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I'd like to use git to keep a simple history of changes to some text files (source but could be config files or anything - the Q isn't specific to s/w development).

I used to use RCS for this, which was as simple as having a job which ran daily, which found all my relevant text files (e.g. cd /some/where; find . -name "*.foo" ...) and checked them all in (something like ci -q -mbackup -l filename) - ci essentially does nothing if the file is unchanged. The old versions (or more accurately diffs from which the old versions could be reconstructed by rcs) were held in an RCS directory in the local file-system/disk.

At a later time I could run rlog filename to see the dates on which a file of interest had been altered and the number of lines changed. I could use rcsdiff to see the exact changes made, if need be. I could use co to revert changes.

I have no need for remote repos, syncing repos, working with other people, keeping logs of reasons for changes, branching, grouping files together, stamping version numbers or release numbers on groups of files or any other thing than basic file versioning (without using Windows 10's built in features which talks about needing an external disk and which I am suspicious of on portability grounds).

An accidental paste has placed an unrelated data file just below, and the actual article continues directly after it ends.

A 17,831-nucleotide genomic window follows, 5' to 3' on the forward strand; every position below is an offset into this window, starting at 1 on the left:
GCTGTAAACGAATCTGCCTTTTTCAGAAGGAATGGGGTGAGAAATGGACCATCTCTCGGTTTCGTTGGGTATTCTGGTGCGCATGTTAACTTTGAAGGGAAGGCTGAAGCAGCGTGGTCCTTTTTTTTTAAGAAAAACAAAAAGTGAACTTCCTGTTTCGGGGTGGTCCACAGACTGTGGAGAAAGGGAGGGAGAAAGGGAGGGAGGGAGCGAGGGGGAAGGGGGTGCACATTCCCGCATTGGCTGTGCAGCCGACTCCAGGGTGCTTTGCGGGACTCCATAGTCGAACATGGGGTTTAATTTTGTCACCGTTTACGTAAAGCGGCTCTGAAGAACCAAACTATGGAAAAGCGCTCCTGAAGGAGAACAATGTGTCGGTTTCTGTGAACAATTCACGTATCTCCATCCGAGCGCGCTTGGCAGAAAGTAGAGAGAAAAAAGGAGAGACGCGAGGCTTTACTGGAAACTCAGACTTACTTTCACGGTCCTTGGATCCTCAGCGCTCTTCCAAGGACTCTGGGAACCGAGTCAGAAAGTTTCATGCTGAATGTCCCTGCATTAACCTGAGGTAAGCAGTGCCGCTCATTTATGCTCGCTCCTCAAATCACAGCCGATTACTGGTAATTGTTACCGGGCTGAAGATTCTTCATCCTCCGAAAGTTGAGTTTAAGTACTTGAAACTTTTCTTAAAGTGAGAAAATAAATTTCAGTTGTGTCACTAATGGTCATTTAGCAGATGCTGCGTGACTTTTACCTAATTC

I already have git installed on Windows 10 (because golang uses git to fetch libraries etc, I don't use git directly myself) so ...

Is there a simple way to use git in a similar simplistic fashion?

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Sure. You'll need some kind of script that cd's into /some/where, and then runs something along the lines of

git add .
git commit -m "some message"

Then you can use git log $filename to see it's history. git log won't show you the numbers changed, but you could script the generation of your commit message to reflect that. And git diff to show you the exact changes and git revert to revert.

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Covering some simple equivalents of the items in your question, and assuming that you have all files of interest under /some/where

One time initialization:

cd /some/where
git init

Commit all foo files changed since the last commit:

cd /some/where
git add "*.foo"
git commit -m "commit message about today's foo files"

List most recent three commits of a particular file, with summary stats:

cd /some/where/else
git log -3 --shortstat alphabet.foo

Given two commit hashes from the git log output, see the diff between them

cd /some/where/else
git diff ac132f..be8d5e alphabet.foo

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